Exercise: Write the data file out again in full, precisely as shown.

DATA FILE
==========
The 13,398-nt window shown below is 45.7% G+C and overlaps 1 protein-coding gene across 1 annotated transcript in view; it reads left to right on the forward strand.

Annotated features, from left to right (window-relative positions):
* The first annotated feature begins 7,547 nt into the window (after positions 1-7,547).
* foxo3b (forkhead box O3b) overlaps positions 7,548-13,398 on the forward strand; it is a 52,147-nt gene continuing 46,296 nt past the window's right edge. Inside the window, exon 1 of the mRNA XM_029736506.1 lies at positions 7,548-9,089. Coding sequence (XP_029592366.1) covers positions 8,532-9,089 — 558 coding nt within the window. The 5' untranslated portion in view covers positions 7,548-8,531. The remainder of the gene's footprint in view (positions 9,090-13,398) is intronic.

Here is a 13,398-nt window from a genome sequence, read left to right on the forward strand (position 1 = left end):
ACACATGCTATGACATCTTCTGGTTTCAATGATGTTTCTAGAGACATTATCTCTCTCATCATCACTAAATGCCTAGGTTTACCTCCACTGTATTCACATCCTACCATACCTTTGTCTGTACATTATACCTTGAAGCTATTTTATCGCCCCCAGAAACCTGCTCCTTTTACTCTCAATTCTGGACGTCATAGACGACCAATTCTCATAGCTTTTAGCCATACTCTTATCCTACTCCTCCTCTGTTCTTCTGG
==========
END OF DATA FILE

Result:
The 13,398-nt window shown below is 45.7% G+C and overlaps 1 protein-coding gene across 1 annotated transcript in view; it reads left to right on the forward strand.

Annotated features, from left to right (window-relative positions):
* The first annotated feature begins 7,547 nt into the window (after positions 1-7,547).
* foxo3b (forkhead box O3b) overlaps positions 7,548-13,398 on the forward strand; it is a 52,147-nt gene continuing 46,296 nt past the window's right edge. Inside the window, exon 1 of the mRNA XM_029736506.1 lies at positions 7,548-9,089. Coding sequence (XP_029592366.1) covers positions 8,532-9,089 — 558 coding nt within the window. The 5' untranslated portion in view covers positions 7,548-8,531. The remainder of the gene's footprint in view (positions 9,090-13,398) is intronic.

Here is a 13,398-nt window from a genome sequence, read left to right on the forward strand (position 1 = left end):
ACACATGCTATGACATCTTCTGGTTTCAATGATGTTTCTAGAGACATTATCTCTCTCATCATCACTAAATGCCTAGGTTTACCTCCACTGTATTCACATCCTACCATACCTTTGTCTGTACATTATACCTTGAAGCTATTTTATCGCCCCCAGAAACCTGCTCCTTTTACTCTCAATTCTGGACGTCATAGACGACCAATTCTCATAGCTTTTAGCCATACTCTTATCCTACTCCTCCTCTGTTCTTCTGG